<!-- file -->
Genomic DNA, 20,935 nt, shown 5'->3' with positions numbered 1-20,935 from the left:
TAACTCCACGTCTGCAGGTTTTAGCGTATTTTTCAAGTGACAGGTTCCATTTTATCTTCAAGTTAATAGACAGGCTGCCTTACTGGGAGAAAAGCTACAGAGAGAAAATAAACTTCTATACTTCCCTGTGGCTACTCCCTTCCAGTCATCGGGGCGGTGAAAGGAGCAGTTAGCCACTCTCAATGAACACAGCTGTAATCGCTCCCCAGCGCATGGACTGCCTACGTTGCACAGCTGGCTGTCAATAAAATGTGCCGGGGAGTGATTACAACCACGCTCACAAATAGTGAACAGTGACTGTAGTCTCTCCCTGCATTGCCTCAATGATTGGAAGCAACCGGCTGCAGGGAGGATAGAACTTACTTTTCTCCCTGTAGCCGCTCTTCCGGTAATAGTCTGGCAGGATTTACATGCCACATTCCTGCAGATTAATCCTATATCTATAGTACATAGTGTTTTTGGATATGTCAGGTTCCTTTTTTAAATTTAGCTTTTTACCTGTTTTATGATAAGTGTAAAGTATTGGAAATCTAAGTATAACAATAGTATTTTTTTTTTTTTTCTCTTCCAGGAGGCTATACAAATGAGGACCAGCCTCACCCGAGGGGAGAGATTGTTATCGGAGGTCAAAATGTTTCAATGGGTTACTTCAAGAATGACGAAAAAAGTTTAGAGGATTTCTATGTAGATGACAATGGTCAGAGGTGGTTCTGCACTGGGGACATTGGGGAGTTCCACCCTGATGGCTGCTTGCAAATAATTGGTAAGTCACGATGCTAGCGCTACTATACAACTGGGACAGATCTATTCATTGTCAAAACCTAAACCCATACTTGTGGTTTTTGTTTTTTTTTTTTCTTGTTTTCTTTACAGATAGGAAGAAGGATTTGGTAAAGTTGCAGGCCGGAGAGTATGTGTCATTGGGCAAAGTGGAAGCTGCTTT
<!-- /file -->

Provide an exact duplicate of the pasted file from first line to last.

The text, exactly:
Genomic DNA, 20,935 nt, shown 5'->3' with positions numbered 1-20,935 from the left:
TAACTCCACGTCTGCAGGTTTTAGCGTATTTTTCAAGTGACAGGTTCCATTTTATCTTCAAGTTAATAGACAGGCTGCCTTACTGGGAGAAAAGCTACAGAGAGAAAATAAACTTCTATACTTCCCTGTGGCTACTCCCTTCCAGTCATCGGGGCGGTGAAAGGAGCAGTTAGCCACTCTCAATGAACACAGCTGTAATCGCTCCCCAGCGCATGGACTGCCTACGTTGCACAGCTGGCTGTCAATAAAATGTGCCGGGGAGTGATTACAACCACGCTCACAAATAGTGAACAGTGACTGTAGTCTCTCCCTGCATTGCCTCAATGATTGGAAGCAACCGGCTGCAGGGAGGATAGAACTTACTTTTCTCCCTGTAGCCGCTCTTCCGGTAATAGTCTGGCAGGATTTACATGCCACATTCCTGCAGATTAATCCTATATCTATAGTACATAGTGTTTTTGGATATGTCAGGTTCCTTTTTTAAATTTAGCTTTTTACCTGTTTTATGATAAGTGTAAAGTATTGGAAATCTAAGTATAACAATAGTATTTTTTTTTTTTTTCTCTTCCAGGAGGCTATACAAATGAGGACCAGCCTCACCCGAGGGGAGAGATTGTTATCGGAGGTCAAAATGTTTCAATGGGTTACTTCAAGAATGACGAAAAAAGTTTAGAGGATTTCTATGTAGATGACAATGGTCAGAGGTGGTTCTGCACTGGGGACATTGGGGAGTTCCACCCTGATGGCTGCTTGCAAATAATTGGTAAGTCACGATGCTAGCGCTACTATACAACTGGGACAGATCTATTCATTGTCAAAACCTAAACCCATACTTGTGGTTTTTGTTTTTTTTTTTTCTTGTTTTCTTTACAGATAGGAAGAAGGATTTGGTAAAGTTGCAGGCCGGAGAGTATGTGTCATTGGGCAAAGTGGAAGCTGCTTT